Now these two gentlemen are not called as witnesses in this case in support of the testamentary instrument any more than Mr. Russell is called ; and why ? for the reason that Mr. Russell is not called, that they would have injured instead of helping the case, which they were brought to support.

Under all these circumstances, it is the opinion of their Lordships that this was a case perfectly rightly decided below—quite fit to be examined, howevera case upon which no other conclusion could be come to than that at which the learned Judge below arrived, but to which conclusion he could not have arrived, nay more, ought not to have arrived, without thoroughly sifting the whole of this case. To say, then, that this case was not one that required investigation,

1838.

HUDDLE-
STON

that it was all one way, that it was entangled with no difficulties, attended with no doubts, tainted with ARMSTRONG no suspicion, is what the circumstances I have already adverted forbid us to do. There was doubt, there was difficulty, and there was much suspicion; there were doubts of a nature which further inquiry has cleared up; difficulties which much attention enabled him to overcome; suspicion which required a thorough sifting of the facts which did not ultimately leave a taint to touch the case, but quite enough to make it impossible to come to a right decision without that inquiry, sifting, and thorough examination which the case has undergone. We therefore are of opinion that it was right to examine, and to subject the case to investigation, and that therefore, as a necessary conclusion from thence, it should follow that the costs of the investigation should be borne equally between the two parties, and not thrown upon one alone. Adverting to the matter unnecessarily introduced, and the unnecessary issues raised upon that unnecessary matter, we think that the censure passed upon that course of proceeding has been just; and that as a consequence of that censure, it follows that the expense of that should be thrown upon the party who occasioned it.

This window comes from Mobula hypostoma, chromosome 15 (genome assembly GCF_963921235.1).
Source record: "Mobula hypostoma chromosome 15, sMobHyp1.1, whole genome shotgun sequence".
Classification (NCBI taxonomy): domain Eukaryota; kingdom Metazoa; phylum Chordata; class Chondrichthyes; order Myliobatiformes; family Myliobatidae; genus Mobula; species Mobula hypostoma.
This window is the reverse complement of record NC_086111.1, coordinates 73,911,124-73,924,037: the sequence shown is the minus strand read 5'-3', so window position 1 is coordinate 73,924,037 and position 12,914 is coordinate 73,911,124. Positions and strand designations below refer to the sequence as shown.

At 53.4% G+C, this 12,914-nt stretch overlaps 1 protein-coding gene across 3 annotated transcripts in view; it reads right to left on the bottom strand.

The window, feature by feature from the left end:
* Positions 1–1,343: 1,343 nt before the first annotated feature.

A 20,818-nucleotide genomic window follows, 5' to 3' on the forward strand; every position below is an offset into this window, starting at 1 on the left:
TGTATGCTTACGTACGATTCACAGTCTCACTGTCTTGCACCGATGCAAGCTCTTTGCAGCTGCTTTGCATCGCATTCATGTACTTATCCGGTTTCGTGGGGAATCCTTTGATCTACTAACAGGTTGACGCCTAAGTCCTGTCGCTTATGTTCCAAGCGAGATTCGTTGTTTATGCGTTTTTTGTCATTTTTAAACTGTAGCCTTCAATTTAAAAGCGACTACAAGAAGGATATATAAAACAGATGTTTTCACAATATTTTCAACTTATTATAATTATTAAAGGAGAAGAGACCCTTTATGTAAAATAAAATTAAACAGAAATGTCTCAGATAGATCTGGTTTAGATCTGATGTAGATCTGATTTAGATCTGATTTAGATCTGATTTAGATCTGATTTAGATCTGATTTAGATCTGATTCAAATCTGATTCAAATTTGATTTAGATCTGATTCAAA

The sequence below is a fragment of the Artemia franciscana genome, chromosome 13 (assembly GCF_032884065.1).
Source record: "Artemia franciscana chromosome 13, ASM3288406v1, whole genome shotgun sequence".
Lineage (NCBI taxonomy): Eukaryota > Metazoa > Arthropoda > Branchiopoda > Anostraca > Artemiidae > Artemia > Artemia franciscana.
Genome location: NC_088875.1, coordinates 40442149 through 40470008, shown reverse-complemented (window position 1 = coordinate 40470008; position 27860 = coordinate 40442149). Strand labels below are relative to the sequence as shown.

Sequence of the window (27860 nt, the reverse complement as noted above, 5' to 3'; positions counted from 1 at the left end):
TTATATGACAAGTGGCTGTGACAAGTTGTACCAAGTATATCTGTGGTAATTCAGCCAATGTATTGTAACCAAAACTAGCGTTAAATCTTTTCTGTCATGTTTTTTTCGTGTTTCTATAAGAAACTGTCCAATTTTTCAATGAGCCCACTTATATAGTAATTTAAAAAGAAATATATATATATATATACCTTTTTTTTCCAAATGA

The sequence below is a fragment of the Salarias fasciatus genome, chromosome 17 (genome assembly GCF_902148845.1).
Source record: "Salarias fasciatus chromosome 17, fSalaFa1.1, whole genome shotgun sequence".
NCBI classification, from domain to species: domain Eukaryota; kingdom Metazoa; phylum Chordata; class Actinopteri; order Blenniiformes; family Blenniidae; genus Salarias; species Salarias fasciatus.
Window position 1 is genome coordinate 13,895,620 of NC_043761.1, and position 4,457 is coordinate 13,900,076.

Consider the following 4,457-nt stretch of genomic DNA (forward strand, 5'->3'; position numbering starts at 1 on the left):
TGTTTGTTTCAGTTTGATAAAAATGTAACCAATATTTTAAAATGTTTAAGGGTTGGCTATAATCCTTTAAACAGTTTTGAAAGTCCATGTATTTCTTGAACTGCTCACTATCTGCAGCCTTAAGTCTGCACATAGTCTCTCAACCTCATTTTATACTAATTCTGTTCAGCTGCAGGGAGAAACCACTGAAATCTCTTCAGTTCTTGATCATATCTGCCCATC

That portion of the costs so occasioned, therefore, is to be taken out and extracted from the costs to which the judgment of their Lordships refers, and must be borne by, and thrown upon, the present Appellants.

But then the ultimate step to which we come is what shall be done with all the rest of the costs, the whole of the Appellant's costs below, other than those to which we have now applied ourselves ? Now, we think this is a case peculiarly circumstanced in many respects. I have adverted to some very strong fea